After years of spending vacation pay to settle debt or replace broke appliances, Dutch people are finally spending it on what it was meant for again this year - going on vacation, according to the National Institute for Budget Information (Nibud)
An increasing number of Dutch households are blaming expensive healthcare and high rent for their debt problems. Compared to three years ago, these two items are much more commonly given as the cause of payment problems, according to the National Institute for Budget Information
Graduating without debt is becoming increasingly difficult for students now that the basic study grant is being abolished. This has left parents with the question of whether they give their kids extra financial help, or let the study loan debts run up. Many parents can not afford the extra financial h
One in three college and university students borrow money from DUO - the Office of Education. 33 percent of these students borrow this money to build up a savings account for when they are done with their studies or some to purchase their own home.
An increasing number of Dutch people decide not to go away during the summer holidays because they can't afford it. This year a quarter of Dutch people have opted to rather stay home, in 2012 the figure was 18 percent.
Dutch consumers are very cautious when it comes to using their savings, even when it is more rational to use their savings to pay off debts.
According to the Dutch Institute for Budged Information Nibud, households with financial problems cost society 11 billion euro annually.
According to a report from research center Nibud, many young people aged 18 to 24 already have outstanding tax payments, and are unable to pay their health insurance or phone provider bills, RTL Nieuws reports.
Singles with a low income, and who take in their mother or father, could feel stiff financial drawbacks to this from 2015. The lower the collective income, the more adult children and their parents will have to hand in if they start living together again.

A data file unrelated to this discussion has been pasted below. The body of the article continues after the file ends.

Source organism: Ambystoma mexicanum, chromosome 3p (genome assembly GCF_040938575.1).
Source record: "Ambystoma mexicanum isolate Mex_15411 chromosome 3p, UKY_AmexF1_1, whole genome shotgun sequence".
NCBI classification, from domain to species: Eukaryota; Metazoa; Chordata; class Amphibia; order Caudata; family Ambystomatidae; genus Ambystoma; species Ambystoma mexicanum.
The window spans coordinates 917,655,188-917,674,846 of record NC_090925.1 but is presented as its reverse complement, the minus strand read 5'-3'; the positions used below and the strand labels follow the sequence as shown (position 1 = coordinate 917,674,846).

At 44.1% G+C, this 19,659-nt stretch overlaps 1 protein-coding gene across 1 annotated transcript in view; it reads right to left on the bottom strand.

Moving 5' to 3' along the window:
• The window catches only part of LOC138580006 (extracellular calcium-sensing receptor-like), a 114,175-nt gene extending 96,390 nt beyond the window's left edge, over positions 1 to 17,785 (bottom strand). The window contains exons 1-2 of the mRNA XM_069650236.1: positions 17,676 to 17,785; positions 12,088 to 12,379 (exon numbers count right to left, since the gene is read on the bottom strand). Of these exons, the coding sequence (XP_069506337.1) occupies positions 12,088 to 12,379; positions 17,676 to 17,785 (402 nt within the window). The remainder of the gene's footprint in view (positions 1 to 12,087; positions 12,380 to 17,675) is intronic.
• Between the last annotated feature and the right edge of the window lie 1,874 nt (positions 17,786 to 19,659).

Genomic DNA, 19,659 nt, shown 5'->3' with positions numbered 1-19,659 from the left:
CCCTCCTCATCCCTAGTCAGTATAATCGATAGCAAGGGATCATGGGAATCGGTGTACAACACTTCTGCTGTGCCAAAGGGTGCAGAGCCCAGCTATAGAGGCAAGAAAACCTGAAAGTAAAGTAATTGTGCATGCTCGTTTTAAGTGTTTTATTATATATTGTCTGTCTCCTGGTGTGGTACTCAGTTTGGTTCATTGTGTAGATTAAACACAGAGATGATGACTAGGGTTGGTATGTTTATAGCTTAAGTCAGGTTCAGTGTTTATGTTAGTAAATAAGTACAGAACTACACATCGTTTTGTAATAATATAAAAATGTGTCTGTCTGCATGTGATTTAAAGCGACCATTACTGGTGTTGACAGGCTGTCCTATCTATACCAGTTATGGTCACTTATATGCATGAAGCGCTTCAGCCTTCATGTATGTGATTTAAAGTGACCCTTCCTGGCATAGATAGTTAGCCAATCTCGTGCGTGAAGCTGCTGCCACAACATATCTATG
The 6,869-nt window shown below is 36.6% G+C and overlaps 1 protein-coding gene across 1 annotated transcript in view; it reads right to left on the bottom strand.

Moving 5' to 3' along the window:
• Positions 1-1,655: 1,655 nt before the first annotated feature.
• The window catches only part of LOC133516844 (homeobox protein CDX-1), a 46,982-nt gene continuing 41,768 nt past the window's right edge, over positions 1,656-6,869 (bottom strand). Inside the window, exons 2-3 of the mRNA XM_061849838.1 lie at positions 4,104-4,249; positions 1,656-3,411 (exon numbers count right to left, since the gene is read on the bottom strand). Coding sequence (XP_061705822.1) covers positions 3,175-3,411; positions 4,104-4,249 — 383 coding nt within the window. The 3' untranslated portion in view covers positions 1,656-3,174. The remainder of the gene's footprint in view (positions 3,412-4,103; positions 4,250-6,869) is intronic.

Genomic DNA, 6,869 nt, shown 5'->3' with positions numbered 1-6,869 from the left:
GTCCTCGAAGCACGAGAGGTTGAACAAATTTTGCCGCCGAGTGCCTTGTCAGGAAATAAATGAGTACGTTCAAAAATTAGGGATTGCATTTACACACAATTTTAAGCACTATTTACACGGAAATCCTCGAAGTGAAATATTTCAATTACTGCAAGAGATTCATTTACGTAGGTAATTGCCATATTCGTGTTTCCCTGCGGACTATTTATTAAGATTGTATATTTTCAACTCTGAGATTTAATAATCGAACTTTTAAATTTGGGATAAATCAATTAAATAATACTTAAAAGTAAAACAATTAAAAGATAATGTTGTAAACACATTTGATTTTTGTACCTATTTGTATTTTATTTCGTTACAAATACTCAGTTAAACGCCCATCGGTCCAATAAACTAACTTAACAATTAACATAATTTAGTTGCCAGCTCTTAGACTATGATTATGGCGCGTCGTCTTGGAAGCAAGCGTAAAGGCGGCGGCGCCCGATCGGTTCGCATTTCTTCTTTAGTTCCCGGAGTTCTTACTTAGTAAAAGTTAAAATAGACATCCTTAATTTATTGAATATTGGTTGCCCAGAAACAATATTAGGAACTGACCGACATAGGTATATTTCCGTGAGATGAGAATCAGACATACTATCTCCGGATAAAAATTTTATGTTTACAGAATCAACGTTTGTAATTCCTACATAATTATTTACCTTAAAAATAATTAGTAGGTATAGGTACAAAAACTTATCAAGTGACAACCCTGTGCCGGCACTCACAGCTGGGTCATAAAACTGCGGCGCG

Many households will not accept having to cut costs, favoring borrowing, and consequently debts, instead. By piling on the credit, these households are slowly slipping into the abyss of debt counseling. The number of risky debts grew with almost 20 percent in seven years' time.
For new renters, social housing in Utrecht and Amsterdam has become almost €100 more expensive in the last year. For low-income households, the available homes are more often unaffordable because of this, which has also risen eviction figures, the Volkskrant reports.
Four out of five companies have staff with financial problems. The recession caused the number of people with problematic debt to double, reports Nibud.
Nine percent of the Dutch who economized in 2012 got rid of their car. Seventy percent of the population had to cut down on costs. The Dutch institute for budget guidance, Nationaal Instituut voor Budgetvoorlichting (Nibud), concluded this in their research.
Everyone should always keep some cash in his or her pocket. The Dutch national institute for budget guidance, Nationaal Instituut voor Budgetvoorlichting (Nibud), said this after a week of problems with Dutch banks.